"Law school isn't vocational training. Nazi Germany's monstrous legal system also had its share of excellent practitioners. In law school, we teach social values, norms, and a host of other things unassociated with pragmatic exclusivity." Do you also teach them the law? Specifically, http://en.wikipedia.org/wiki/Godwin%27s_law "I'm always curious by these anti-intellectual arguments about law professors. I wonder whether the folks who hold them would also do away with philosophy, classics, English, and other liberal arts programs that are not pragmatic and are areas few people get jobs in. After all, most undergrads will in the end get non-theoretical jobs. Doing away with theory in law school would have the same harmful effect on students and society as a whole as doing away with it in undergrad would have. I'm just glad the vocational training mentality hasn't taken root; otherwise, the result would be shallow lawyers. This is particularly true of students who haven't had the benefit of a liberal arts education, like engineers, who can be excellent lawyers but need to learn analysis and rigor that scholars can provide."
I'm a recent law school graduate of a top school and can tell you where my newfound anti-intellectualism comes from. Before law school, I never gave much thought to the anti-intellectual opinions that pervaded my family and community. I thought cries of "limousine liberalism" were overblown and baseless. Then I went to law school. And I saw professors speak in one breath about "social justice" and progressive ideology and in the next breath raise my tuition by 1-2K per year in a deep recession and tell me "you signed the contract" and "can just drop out if you don't like it." I saw law schools engage in conduct that is arguably fraud and defend their behavior with "caveat emptor." Standards of conduct professors would decry when done by banks or corporations, such as counting on people to make irrational decisions on incomplete information, were ignored or accepted when done by their own institutions for their own pecuniary benefit. This is why people don't like you, not because they don't share your values. It is because when push comes to shove, you are no better than anyone else. This would have been amusing, but for the fact that I took out about 110K in debt and am about to spend the next 30 years of my life in a profession that had taken a MASSIVE reputation and prestige hit because of your actions. Just today I talked to a recent BA holder working at a coffee shop who told me she would never go to law school because it costs too much and she personally knows graduates with high debt and no job. The quoted argument is an especially frustrating one. Rather than engage in the necessary value analysis from the perspective of the student, you would suggest that because theory adds SOME discernible value, that justifies whatever you charge. Unfortunately, that is not the case. Most people go to law school to get jobs as lawyers. That gives you some freedom to teach theory, for as long as people are getting jobs as lawyers, you can pretty much teach whatever you want. But the flip side to this is that when the jobs disappear, or when the cost becomes to high to justify the expected starting salary, students will abandon the effort. This discussion itself is part of the problem. The simple fact is that there are too many law students and they have too much debt. If law schools graduated fewer law students, and the decision to go to law school was not financially ruinous, you could stand on your head and read 50 Shades of Grey all day for all I care. You should be focusing your efforts on how you would structure a law school with 50% of current enrollment that charges around 15K per year.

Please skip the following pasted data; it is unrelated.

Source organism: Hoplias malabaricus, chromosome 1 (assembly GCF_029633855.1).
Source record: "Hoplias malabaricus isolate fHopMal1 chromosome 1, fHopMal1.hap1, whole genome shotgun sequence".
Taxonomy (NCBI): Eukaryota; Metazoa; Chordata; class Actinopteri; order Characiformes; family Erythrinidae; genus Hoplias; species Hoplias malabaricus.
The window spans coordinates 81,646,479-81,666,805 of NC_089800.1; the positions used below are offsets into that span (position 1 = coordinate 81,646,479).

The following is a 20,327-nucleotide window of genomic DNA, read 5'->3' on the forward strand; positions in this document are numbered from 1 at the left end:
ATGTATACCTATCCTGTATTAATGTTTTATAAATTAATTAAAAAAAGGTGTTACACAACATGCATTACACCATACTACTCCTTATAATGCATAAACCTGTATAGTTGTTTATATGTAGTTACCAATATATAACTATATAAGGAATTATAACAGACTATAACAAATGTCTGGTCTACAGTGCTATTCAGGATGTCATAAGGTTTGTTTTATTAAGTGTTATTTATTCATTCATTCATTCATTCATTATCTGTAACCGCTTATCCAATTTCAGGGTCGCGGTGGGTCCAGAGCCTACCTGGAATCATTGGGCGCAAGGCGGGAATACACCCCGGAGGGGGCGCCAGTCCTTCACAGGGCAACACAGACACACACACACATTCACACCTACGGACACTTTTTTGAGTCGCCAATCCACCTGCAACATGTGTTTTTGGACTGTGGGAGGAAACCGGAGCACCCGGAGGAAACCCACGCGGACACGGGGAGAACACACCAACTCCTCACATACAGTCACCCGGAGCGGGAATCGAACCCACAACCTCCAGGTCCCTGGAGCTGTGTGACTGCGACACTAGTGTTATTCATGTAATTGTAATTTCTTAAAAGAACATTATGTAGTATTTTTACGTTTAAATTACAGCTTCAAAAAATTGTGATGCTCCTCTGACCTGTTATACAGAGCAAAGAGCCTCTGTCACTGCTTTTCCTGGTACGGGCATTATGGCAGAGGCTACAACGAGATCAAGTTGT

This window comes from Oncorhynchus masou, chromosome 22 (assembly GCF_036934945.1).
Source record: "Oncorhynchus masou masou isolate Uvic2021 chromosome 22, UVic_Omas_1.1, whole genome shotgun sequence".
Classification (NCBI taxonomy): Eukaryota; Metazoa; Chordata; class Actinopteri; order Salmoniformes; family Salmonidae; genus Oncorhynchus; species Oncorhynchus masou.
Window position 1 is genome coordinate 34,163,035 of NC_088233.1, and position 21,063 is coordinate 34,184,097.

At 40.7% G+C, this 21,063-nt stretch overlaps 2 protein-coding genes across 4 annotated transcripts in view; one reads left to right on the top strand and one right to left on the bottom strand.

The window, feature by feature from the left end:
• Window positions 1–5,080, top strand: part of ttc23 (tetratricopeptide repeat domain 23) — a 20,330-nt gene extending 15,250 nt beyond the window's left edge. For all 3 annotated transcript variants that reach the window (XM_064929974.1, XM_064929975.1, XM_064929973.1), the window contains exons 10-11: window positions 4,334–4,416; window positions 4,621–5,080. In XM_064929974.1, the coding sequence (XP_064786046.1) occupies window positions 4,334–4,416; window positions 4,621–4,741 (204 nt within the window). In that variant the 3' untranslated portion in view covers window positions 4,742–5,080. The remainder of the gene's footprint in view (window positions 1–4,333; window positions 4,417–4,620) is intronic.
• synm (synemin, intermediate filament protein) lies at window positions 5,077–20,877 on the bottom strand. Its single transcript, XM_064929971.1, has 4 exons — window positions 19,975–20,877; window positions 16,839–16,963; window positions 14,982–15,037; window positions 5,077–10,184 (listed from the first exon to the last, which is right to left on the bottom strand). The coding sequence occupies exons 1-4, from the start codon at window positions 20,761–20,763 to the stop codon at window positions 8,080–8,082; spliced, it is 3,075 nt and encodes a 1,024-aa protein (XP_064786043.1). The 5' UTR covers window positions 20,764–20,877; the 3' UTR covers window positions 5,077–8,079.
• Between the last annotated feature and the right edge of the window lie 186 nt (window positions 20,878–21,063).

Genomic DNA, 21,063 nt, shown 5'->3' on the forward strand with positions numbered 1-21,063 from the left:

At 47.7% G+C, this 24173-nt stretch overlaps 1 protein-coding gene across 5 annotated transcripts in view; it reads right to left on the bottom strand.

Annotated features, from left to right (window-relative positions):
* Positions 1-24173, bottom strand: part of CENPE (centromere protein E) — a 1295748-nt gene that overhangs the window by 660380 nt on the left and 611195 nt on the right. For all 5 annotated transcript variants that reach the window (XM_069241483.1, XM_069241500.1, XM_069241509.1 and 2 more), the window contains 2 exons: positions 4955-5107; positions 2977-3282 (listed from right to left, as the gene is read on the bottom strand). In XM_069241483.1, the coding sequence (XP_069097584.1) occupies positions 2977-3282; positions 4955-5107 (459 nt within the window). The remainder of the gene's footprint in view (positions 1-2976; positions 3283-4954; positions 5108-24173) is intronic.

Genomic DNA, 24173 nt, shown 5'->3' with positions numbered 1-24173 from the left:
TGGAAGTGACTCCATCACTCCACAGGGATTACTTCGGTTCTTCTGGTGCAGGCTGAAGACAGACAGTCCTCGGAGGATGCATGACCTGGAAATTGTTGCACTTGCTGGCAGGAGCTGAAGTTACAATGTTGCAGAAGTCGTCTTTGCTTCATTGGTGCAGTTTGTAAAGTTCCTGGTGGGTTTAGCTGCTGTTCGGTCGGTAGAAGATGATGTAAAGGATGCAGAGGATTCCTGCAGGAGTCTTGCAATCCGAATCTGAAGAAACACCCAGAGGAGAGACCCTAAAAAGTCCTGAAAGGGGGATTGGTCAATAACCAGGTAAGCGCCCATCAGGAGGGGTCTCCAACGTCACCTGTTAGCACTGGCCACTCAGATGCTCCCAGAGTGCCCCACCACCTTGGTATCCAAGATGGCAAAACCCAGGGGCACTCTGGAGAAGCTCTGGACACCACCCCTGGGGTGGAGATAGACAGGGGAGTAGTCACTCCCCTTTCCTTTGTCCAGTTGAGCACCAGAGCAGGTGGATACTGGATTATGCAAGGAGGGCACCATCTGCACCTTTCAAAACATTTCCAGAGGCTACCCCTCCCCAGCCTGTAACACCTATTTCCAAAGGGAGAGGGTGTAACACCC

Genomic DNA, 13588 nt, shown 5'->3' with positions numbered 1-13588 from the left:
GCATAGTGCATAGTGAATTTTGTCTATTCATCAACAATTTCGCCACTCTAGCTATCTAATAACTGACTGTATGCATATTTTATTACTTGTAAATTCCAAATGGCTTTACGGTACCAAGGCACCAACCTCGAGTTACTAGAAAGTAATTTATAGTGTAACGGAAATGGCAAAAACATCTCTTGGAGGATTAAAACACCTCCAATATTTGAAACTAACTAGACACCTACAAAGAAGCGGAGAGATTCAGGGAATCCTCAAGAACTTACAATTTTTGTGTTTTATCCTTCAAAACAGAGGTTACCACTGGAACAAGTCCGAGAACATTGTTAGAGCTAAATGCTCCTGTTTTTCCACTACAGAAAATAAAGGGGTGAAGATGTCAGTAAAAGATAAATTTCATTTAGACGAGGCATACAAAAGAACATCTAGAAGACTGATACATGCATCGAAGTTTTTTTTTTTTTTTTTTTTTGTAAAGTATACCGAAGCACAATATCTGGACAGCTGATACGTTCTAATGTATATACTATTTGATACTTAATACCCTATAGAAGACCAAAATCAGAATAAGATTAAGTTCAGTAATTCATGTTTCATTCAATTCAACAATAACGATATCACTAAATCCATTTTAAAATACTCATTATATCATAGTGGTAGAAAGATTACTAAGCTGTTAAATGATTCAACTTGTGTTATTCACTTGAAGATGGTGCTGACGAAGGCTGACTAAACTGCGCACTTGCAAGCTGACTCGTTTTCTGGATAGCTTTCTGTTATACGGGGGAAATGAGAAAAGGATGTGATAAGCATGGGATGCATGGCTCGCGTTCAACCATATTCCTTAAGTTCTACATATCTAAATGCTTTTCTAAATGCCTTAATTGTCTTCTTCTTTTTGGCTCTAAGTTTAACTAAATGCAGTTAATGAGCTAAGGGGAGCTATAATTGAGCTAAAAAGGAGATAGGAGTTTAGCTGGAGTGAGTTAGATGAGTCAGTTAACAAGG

Friday, August 10, 2012
UPDATE: There are so many comments that the blog hasn't been displaying all of them. To comment on this post or its comments, click here to the Comment Glitch post.
It is extremely rare that we engage in navel gazing on this blog, although we do talk about university and law school employment issues on occasion. Each one of us also rarely promotes our own institution or own work, instead leaving it to our co-editors or to others entirely, but I'd like to make an exception to those cultural norms given some of the extraordinary things going on connected with people at my own institution, Saint Louis University School of Law, or SLU. And before I begin, please note that the contents of this post reflect only my own views, not those of my co-editors, my school, my colleagues (all of whom are fabulous teachers, scholars, mentors, administrators, and people), or our wonderful students and alums (who are smart, hard working, and will make or already are great lawyers).
I'm sure many of you have read about how our Dean, Annette Clark, resigned and you may also have read the letters she wrote to President of the University and to us, and his response to us and appointment of our new Interim Dean -- or at least read about them. You may also have read, like I have, some of the reactions to these letters and actions. This controversy is not the only one that touches people connected to SLU. Jeff just posted about the recent Sixth Circuit case concerning my colleague Lynn Branham, holding that tenure provided no job protection unless it was defined in the annual contract between the faculty member and the school. Both of these developments show us that even those with tenure in powerful positions don't necessarily have any job security or protection.
I'm not going to talk about the details of these events or the letters related to Dean Clark's resignation (I have strong feelings, but this is not the place to discuss those), but I do want to have a conversation (or contribute to an ongoing one) about how it all fits into bigger changes and what they might mean.